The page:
Access to credit from the Vietnam Bank for Social Policies (VBSP) is providing help to many people in the northern mountainous region of Lang Son, including ethnic minorities in rural and remote areas, to get out of poverty.
These days, it takes around three hours to drive the nearly 30 km along a bumpy zigzag path to reach Huu Kien from National Highway 1. Huu Kien is a commune specified as having particularly difficult conditions for development in Chi Lang district, in Lang Son province.
Ma Van Xuan, deputy chairman of Huu Kien commune, remembers when it took three days and nerves of steel along the treacherous roads to complete the journey. The better conditions have aided local residents' efforts to embrace investment and development.
“This area is conducive to agriculture and rearing livestock, but the most difficult aspect remains where to source money from to expedite any venture,” said Xuan.
Phung Thi My, a resident of the Nung ethnic minority group from Co Huong hamlet in Huu Kien, shared that when she got married, the young couple had practically nothing starting out.
“When I gave birth to the first child, my mother visited us. She could not hold back her tears at the sight of our living conditions. This inspired us to commit to getting out of poverty,” My recalled.
Ma Van Ve, head of the savings group in Co Huong, revealed that Phung Thi My and her husband Hoang Van Ha were able to access a lending scheme from the Lang Son branch of the Vietnam Bank for Social Policies (VBSP). The scheme has been earmarked to support people living in areas under difficult development conditions to start their own business.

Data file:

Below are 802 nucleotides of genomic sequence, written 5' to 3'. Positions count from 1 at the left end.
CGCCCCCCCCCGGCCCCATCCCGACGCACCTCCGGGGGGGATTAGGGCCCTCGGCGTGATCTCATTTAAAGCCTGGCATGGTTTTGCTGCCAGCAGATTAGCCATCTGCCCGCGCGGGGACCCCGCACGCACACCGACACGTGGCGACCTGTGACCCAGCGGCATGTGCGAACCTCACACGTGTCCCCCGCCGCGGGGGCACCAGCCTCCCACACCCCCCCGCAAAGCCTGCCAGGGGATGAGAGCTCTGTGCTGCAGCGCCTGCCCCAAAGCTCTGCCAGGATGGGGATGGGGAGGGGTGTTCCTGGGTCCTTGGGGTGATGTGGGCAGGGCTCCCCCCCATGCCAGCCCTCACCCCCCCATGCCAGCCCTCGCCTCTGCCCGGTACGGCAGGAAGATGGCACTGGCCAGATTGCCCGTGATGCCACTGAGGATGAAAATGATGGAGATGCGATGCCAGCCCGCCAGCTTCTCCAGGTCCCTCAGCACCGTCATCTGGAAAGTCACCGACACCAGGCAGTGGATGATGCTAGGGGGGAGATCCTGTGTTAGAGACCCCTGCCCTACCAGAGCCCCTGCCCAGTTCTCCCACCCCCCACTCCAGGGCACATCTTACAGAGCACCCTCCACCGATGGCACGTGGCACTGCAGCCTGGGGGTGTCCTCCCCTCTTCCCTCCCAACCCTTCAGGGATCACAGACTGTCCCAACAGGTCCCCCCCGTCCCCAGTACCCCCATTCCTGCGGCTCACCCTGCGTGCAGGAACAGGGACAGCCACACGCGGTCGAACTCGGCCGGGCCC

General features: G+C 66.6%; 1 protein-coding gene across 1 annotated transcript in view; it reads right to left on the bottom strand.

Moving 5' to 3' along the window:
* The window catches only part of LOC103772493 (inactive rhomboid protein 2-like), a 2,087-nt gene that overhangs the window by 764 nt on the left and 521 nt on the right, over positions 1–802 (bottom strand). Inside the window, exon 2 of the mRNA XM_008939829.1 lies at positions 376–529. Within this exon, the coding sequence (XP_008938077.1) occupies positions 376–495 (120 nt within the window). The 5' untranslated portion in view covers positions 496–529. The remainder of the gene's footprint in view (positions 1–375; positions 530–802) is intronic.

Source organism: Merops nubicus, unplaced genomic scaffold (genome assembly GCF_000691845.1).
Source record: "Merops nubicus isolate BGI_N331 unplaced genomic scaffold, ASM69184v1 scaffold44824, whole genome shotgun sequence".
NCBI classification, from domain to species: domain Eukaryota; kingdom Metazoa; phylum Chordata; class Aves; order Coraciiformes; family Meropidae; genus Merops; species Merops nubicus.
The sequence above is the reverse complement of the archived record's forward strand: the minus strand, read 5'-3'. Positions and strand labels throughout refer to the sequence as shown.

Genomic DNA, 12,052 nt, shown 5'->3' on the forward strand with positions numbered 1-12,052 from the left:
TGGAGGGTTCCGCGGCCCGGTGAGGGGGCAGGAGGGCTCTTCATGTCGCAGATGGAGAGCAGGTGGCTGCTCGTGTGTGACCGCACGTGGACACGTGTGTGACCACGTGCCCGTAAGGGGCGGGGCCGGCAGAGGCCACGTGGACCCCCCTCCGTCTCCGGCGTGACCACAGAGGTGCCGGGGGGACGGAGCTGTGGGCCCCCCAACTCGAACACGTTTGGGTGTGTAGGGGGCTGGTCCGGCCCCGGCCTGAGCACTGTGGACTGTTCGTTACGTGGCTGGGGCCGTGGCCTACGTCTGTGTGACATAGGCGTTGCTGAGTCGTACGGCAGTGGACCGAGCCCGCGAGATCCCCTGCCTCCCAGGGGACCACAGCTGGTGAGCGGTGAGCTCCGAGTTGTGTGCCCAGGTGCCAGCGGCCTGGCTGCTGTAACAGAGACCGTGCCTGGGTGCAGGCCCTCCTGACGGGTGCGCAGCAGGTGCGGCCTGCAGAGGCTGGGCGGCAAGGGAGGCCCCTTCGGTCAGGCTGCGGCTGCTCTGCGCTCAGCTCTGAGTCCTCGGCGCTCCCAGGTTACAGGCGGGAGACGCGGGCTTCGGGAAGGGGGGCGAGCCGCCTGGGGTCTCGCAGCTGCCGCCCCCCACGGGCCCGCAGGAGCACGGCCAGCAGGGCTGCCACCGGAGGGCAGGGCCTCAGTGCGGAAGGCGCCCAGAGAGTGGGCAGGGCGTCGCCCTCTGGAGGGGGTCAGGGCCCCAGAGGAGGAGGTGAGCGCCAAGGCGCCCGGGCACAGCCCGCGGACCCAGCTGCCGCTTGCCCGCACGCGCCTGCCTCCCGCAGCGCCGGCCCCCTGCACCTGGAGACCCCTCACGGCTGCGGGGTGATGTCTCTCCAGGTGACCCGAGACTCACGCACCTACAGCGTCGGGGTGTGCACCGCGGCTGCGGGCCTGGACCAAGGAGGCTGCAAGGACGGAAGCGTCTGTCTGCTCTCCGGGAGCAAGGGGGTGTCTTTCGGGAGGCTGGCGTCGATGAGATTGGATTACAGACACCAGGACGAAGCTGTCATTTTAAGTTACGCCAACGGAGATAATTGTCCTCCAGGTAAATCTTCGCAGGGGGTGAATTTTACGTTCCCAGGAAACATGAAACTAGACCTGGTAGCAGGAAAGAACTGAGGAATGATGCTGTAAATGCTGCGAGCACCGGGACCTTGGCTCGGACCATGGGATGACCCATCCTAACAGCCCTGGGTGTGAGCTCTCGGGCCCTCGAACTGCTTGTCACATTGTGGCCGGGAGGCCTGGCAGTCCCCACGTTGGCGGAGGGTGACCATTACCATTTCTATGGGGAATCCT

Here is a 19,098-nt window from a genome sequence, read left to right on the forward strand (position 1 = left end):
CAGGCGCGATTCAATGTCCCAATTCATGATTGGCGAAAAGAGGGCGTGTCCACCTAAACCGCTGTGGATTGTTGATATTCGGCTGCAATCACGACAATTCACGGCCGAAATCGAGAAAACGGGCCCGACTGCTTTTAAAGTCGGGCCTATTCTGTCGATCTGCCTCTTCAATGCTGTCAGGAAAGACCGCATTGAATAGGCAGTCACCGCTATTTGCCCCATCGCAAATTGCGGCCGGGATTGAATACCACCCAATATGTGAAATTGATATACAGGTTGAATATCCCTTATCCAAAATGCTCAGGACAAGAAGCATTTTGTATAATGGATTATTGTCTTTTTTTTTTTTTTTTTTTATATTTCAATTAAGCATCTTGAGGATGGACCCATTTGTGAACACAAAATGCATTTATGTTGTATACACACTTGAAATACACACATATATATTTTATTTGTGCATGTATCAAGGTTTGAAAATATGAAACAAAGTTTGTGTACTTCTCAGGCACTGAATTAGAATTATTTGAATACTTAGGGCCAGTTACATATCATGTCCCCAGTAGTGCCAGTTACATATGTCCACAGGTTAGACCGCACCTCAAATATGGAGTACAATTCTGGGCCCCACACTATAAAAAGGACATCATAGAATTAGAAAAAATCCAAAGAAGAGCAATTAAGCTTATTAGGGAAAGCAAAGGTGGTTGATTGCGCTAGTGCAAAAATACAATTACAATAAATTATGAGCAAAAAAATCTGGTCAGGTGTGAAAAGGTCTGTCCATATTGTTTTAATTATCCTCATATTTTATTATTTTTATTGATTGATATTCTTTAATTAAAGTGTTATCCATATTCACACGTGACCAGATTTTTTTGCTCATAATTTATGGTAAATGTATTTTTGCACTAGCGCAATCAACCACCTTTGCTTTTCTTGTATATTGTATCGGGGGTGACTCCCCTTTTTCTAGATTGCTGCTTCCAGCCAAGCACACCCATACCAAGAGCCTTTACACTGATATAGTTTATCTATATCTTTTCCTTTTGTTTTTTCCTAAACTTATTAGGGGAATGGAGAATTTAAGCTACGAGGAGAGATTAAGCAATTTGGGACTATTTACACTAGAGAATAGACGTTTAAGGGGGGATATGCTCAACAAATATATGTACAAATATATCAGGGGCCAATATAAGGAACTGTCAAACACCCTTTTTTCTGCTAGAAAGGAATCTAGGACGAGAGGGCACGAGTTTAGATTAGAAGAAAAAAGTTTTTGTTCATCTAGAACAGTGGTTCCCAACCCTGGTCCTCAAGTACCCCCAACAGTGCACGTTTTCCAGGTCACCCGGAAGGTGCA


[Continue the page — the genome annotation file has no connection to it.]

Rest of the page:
|Huu Kien commune is expediting eight further credit programmes for socioeconomic development with lending reserves of more than $1.41 million. |
The couple was given an initial loan package valued at around $2,200 to raise horses and buffalo and grow and trade in several agricultural items such as ginger and wild fruits.
“My and Ha stand as a model of success for local residents as they have overcome many difficulties through their diligent work. They have accumulated enough for house repairs and in 2019, with seed capital of nearly $4,500, the couple took another loan from VBSP to buy a small truck valued at more than $15,000,” said Ve.
In another case, Ma Van Hiem's family now live in a newly built house on a hill top, despite the family's constrained financial conditions in the past.
After taking out a loan worth around $2,200 from VBSP’s lending scheme, the family invested in cash crops and livestock.
“Our more than 20 hectares of eucalyptus will soon come to harvest. We also raise cattle and horses. In addition, I have just borrowed more than $850 from a clean water initiative for rural areas to improve living conditions, as well as to cover learning costs for my children,” said Hiem.
The savings group in Co Huong has so far lent a total of $170,000, with 54 out of 70 local households taking loans under the scheme.
According to Tran Ngoc Cuong, a member of the credit team at VBSP in Lang Son, "Huu Kien commune is expediting eight further credit programmes for socioeconomic development with lending reserves of more than $1.41 million, with the beneficiaries using the loans efficiently and fulfilling their payment obligations in a timely manner."
Huu Kien commune’s deputy chairman Ma Van Xuan said, "Through agriculture and livestock, a number of local households have climbed out of poverty, driving down the rate of poor households in the commune from 47.7 per cent to 34.5 per cent last year."
“In the future, we would like to see this programme expanded to enable more local households to take out preferential loans, helping to further reduce the rate of poor households in the area,” said Xuan.
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